Tesla still depends on metals from mines in other countries dogged by allegations of environmental and human-rights abuses. And as the world shifts from fossil fuels to renewable energies, the race to lock up access to these minerals has left companies scrambling. Earlier this year, Mr. Musk wrote on Twitter that his company’s “biggest concern” for expanding battery production was ensuring an adequate nickel supply. (Nickel is used to cram more energy into batteries.)
Following Mr. Musk’s lead, Tesla employees rarely speak to the media and have said little about the New Caledonia deal. For automakers that need minerals and materials sourced from all over the world, any scrutiny of their supply chain, even of new efforts to clean things up, could be unwelcome. Car companies, for instance, have been criticized for the use of cobalt mined in unsafe conditions, sometimes by children, in the Democratic Republic of Congo.
If any place can pull off the feat of green nickel, it is New Caledonia. Because of its status as a French overseas territory, New Caledonia, with a population of 270,000 people, is bound by rigorous European environmental and labor standards. Its own government — led by a coalition representing Indigenous Kanaks, generations of European settlers and newer French arrivals, as well as Asians and Pacific islanders who came to work the mines — is also eager to protect local rights.
Other major nickel producers, like Indonesia and the Philippines, have loose regulations and even looser oversight. They can produce nickel far more cheaply than New Caledonia can. To compete against these low-cost rivals, New Caledonia is now positioning itself as a supplier of top-grade nickel for rechargeable batteries rather than the cheaper product used for stainless steel.
“New Caledonia, in its way of exploiting its ore, is perceived as a country which contributes to the fight against global warming,” the territory’s president, Louis Mapou, said in an interview. “We have very high production costs in New Caledonia, it is true, but we respect human rights, respect the rights of local people and respect the environment.”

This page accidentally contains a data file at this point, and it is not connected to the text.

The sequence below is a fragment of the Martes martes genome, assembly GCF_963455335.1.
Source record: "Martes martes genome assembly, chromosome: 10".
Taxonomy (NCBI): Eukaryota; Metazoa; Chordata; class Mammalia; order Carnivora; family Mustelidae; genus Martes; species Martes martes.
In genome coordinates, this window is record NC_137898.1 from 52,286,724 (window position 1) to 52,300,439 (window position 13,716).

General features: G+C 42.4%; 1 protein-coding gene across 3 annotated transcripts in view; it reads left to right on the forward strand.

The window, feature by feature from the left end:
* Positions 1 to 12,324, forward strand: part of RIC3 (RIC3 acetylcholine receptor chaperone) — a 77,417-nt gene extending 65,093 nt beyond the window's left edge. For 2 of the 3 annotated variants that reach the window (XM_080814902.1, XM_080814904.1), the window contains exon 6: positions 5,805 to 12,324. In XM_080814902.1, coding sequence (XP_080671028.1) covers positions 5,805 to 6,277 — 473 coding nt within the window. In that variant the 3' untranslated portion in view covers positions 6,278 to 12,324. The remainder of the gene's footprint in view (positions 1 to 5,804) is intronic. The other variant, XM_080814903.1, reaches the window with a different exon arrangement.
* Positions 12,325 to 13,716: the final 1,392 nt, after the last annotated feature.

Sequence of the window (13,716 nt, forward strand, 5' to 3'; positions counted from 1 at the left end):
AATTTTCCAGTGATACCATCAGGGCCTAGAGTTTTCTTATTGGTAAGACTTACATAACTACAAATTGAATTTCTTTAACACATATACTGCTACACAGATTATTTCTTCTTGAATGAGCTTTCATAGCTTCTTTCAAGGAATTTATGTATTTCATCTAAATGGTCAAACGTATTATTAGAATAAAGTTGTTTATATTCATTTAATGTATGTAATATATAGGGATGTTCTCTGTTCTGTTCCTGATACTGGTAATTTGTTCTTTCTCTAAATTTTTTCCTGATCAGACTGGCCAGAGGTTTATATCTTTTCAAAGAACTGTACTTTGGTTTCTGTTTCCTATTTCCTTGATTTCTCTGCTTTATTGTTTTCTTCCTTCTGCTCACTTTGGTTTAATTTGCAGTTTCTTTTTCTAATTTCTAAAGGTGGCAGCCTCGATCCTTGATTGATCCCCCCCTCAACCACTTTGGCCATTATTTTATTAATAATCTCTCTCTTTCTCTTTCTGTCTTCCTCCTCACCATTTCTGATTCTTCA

Even with guardrails in place, natural resource extraction remains a sensitive issue in New Caledonia. Nickel prices are up by about 25 percent this year, reflecting the mineral’s importance in the campaign to move away from fossil fuels. But so far, that has not led to greater profits for miners.
Goro’s previous owner, the Brazilian mining giant Vale, was desperate to rid itself of the mine.Tensions over who would buy the nickel processing plant led to protests that forced Goro to shut for months, the kind of supply chain disruption that could be disastrous for Tesla. The conflict also triggered the fall of New Caledonia’s government earlier this year.
“In the history of nickel in New Caledonia, a battle exists between the multinational and the local populations, and there is also the colonial history,” said Mr. Mapou, who took power after the Goro conflict and is the territory’s first Kanak president. “With Tesla, with the new ownership, we have a compromise now that makes it possible to open the Goro plant, but it remains fragile.”
The coastal road to Goro, meandering past a bay studded with colorful coral, is littered with charred cars. The dozens of burned vehicles are detritus from the monthslong struggle that idled the mine and led to the collapse of New Caledonia’s government in February. And they are a visceral reminder of the tense politics that could stymie Tesla’s efforts to secure a steady supply of nickel.
Andr? Vama was one of hundreds of Kanaks who barricaded the road with burning tires and vehicles this year, strangling the mine’s operations.
“From the start, we have been against this mine,” said Mr. Vama, who is a leader of a local environmental alliance. “This is our national patrimony, our assets, and the Kanaks, who are victims of history, are not in control of what should be ours.”
Local opposition to the mine draws both from political concerns and environmental fears.Goro’s processing plant, which depends on pumping acid at high pressure, began operations in 2010, after years of wrangling over land rights with local Kanaks. Within five years, the facility suffered five chemical spills.
The biggest leak, in 2014, led to 100,000 liters of waste gushing into a creek. Thousands of fish died, according to environmental groups.
New Caledonians were even more spooked when another mine run by Vale was the site of one of the deadliest disasters in recent history. In 2019, a tailings dam at a Vale iron ore mine in Brazil burst and inundated a workers’ canteen and neighborhood homes, killing 270 people. The Vale management in New Caledonia, most of whom now work for Prony Resources, said that the Goro waste dam was differently designed. But the optics were alarming.
“Clearly, we had work to do to show that safety and sustainability are our top priorities,” said Denis Loustalet, the chief sustainability officer for Prony Resources. “Even one small accident is too much.”